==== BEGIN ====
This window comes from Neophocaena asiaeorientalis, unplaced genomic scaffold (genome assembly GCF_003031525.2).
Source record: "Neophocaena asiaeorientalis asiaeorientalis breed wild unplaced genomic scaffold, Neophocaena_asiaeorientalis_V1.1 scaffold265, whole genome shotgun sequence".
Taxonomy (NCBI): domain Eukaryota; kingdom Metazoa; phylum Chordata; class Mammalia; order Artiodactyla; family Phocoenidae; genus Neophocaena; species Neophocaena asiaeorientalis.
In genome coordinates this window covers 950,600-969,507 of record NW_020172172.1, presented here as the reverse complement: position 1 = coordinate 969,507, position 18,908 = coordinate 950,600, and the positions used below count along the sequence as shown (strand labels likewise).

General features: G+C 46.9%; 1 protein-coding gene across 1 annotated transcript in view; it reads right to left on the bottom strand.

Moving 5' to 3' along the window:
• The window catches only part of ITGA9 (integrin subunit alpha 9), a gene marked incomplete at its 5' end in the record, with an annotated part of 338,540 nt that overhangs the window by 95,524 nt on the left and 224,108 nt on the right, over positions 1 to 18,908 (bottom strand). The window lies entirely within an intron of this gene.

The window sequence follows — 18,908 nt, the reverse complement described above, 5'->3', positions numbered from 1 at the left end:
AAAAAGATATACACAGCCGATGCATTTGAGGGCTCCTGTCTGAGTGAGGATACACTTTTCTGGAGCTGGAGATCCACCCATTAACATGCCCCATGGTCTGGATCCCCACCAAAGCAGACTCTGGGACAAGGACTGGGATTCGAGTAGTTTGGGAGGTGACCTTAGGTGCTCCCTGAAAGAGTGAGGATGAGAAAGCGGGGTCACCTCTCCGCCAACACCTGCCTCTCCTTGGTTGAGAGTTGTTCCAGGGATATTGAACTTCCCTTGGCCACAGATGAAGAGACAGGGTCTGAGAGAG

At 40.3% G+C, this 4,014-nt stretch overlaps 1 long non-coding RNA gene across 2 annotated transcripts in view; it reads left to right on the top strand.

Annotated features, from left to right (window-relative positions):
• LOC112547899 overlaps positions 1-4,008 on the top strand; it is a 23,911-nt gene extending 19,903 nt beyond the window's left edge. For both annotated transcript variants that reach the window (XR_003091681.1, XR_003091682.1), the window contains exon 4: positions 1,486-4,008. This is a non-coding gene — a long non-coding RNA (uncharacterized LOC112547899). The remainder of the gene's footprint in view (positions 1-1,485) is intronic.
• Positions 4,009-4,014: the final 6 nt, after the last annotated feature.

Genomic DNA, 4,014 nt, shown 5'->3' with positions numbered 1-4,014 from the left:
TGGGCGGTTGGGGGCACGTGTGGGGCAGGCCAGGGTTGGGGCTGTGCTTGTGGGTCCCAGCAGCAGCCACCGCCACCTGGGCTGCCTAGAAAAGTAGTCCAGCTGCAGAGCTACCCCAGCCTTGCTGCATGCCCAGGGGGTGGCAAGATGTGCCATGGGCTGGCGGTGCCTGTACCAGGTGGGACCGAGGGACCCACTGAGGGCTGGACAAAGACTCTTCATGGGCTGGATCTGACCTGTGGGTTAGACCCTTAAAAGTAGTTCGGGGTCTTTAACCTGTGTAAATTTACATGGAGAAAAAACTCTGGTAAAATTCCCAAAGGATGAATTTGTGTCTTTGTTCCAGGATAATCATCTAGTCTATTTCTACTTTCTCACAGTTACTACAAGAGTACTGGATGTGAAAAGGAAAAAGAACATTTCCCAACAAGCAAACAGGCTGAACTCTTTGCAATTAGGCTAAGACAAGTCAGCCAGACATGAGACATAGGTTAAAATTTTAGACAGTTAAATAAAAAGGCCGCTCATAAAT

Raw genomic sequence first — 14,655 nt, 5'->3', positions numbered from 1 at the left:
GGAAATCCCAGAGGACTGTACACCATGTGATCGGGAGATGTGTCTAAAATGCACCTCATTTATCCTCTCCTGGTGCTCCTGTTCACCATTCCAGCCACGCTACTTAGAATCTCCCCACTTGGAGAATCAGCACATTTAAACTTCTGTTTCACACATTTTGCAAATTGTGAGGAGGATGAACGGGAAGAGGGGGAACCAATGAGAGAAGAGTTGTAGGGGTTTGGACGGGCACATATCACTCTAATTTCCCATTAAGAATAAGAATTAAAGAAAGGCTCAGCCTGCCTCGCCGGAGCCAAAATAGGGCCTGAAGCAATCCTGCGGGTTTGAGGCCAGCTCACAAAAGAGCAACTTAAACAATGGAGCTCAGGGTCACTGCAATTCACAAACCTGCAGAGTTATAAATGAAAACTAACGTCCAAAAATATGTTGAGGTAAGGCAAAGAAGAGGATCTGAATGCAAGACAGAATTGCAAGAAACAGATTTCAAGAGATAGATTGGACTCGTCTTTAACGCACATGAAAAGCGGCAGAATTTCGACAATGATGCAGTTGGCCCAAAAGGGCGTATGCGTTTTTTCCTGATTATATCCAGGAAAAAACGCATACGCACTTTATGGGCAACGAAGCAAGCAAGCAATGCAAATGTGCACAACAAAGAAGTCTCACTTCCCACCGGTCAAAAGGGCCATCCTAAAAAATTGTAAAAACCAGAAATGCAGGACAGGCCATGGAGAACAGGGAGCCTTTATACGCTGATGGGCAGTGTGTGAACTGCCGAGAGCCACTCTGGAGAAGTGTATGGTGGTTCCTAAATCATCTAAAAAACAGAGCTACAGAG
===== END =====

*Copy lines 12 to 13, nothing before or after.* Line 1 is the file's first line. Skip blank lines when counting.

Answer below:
• LOC112547899 overlaps positions 1-4,008 on the top strand; it is a 23,911-nt gene extending 19,903 nt beyond the window's left edge. For both annotated transcript variants that reach the window (XR_003091681.1, XR_003091682.1), the window contains exon 4: positions 1,486-4,008. This is a non-coding gene — a long non-coding RNA (uncharacterized LOC112547899). The remainder of the gene's footprint in view (positions 1-1,485) is intronic.
• Positions 4,009-4,014: the final 6 nt, after the last annotated feature.